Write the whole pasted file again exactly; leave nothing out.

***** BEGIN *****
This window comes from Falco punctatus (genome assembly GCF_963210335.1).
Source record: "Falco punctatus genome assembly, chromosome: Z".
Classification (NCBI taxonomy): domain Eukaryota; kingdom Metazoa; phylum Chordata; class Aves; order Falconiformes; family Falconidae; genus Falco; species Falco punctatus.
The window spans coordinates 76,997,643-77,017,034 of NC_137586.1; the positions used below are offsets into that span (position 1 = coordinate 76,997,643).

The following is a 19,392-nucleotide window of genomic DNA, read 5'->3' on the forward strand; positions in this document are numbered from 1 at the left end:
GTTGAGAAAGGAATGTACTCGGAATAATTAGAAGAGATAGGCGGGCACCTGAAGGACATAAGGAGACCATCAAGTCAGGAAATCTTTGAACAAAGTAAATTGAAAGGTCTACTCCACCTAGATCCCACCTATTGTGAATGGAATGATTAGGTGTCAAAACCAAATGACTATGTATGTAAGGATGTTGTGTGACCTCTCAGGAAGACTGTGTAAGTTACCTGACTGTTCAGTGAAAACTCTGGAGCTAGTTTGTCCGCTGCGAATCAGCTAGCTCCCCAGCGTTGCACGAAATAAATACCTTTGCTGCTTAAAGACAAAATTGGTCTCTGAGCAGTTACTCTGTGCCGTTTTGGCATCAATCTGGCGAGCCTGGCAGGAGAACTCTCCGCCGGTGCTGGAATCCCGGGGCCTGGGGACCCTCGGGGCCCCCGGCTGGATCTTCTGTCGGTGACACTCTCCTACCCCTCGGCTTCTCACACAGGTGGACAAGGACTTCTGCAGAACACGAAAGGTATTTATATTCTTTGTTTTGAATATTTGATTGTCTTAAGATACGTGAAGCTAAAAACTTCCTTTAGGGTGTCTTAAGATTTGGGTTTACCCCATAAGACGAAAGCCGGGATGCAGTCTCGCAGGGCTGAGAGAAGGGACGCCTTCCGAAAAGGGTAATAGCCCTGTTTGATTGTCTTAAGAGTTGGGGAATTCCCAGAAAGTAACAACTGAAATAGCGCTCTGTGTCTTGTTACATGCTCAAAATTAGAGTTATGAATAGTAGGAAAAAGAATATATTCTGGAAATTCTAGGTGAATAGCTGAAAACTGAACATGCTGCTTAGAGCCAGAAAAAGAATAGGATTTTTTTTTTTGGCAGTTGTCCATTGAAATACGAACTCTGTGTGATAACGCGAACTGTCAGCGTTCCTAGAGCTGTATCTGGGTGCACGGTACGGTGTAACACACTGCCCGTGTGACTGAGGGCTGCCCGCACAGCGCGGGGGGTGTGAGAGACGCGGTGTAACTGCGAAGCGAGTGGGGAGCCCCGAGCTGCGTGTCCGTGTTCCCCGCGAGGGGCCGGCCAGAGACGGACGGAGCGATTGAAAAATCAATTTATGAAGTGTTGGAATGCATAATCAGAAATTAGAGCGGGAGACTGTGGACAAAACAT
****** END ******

This window comes from Falco punctatus (genome assembly GCF_963210335.1).
Source record: "Falco punctatus genome assembly, chromosome: Z".
Classification (NCBI taxonomy): domain Eukaryota; kingdom Metazoa; phylum Chordata; class Aves; order Falconiformes; family Falconidae; genus Falco; species Falco punctatus.
The window spans coordinates 76,997,643-77,017,034 of NC_137586.1; the positions used below are offsets into that span (position 1 = coordinate 76,997,643).

The following is a 19,392-nucleotide window of genomic DNA, read 5'->3' on the forward strand; positions in this document are numbered from 1 at the left end:
GTTGAGAAAGGAATGTACTCGGAATAATTAGAAGAGATAGGCGGGCACCTGAAGGACATAAGGAGACCATCAAGTCAGGAAATCTTTGAACAAAGTAAATTGAAAGGTCTACTCCACCTAGATCCCACCTATTGTGAATGGAATGATTAGGTGTCAAAACCAAATGACTATGTATGTAAGGATGTTGTGTGACCTCTCAGGAAGACTGTGTAAGTTACCTGACTGTTCAGTGAAAACTCTGGAGCTAGTTTGTCCGCTGCGAATCAGCTAGCTCCCCAGCGTTGCACGAAATAAATACCTTTGCTGCTTAAAGACAAAATTGGTCTCTGAGCAGTTACTCTGTGCCGTTTTGGCATCAATCTGGCGAGCCTGGCAGGAGAACTCTCCGCCGGTGCTGGAATCCCGGGGCCTGGGGACCCTCGGGGCCCCCGGCTGGATCTTCTGTCGGTGACACTCTCCTACCCCTCGGCTTCTCACACAGGTGGACAAGGACTTCTGCAGAACACGAAAGGTATTTATATTCTTTGTTTTGAATATTTGATTGTCTTAAGATACGTGAAGCTAAAAACTTCCTTTAGGGTGTCTTAAGATTTGGGTTTACCCCATAAGACGAAAGCCGGGATGCAGTCTCGCAGGGCTGAGAGAAGGGACGCCTTCCGAAAAGGGTAATAGCCCTGTTTGATTGTCTTAAGAGTTGGGGAATTCCCAGAAAGTAACAACTGAAATAGCGCTCTGTGTCTTGTTACATGCTCAAAATTAGAGTTATGAATAGTAGGAAAAAGAATATATTCTGGAAATTCTAGGTGAATAGCTGAAAACTGAACATGCTGCTTAGAGCCAGAAAAAGAATAGGATTTTTTTTTTTGGCAGTTGTCCATTGAAATACGAACTCTGTGTGATAACGCGAACTGTCAGCGTTCCTAGAGCTGTATCTGGGTGCACGGTACGGTGTAACACACTGCCCGTGTGACTGAGGGCTGCCCGCACAGCGCGGGGGGTGTGAGAGACGCGGTGTAACTGCGAAGCGAGTGGGGAGCCCCGAGCTGCGTGTCCGTGTTCCCCGCGAGGGGCCGGCCAGAGACGGACGGAGCGATTGAAAAATCAATTTATGAAGTGTTGGAATGCATAATCAGAAATTAGAGCGGGAGACTGTGGACAAAACAT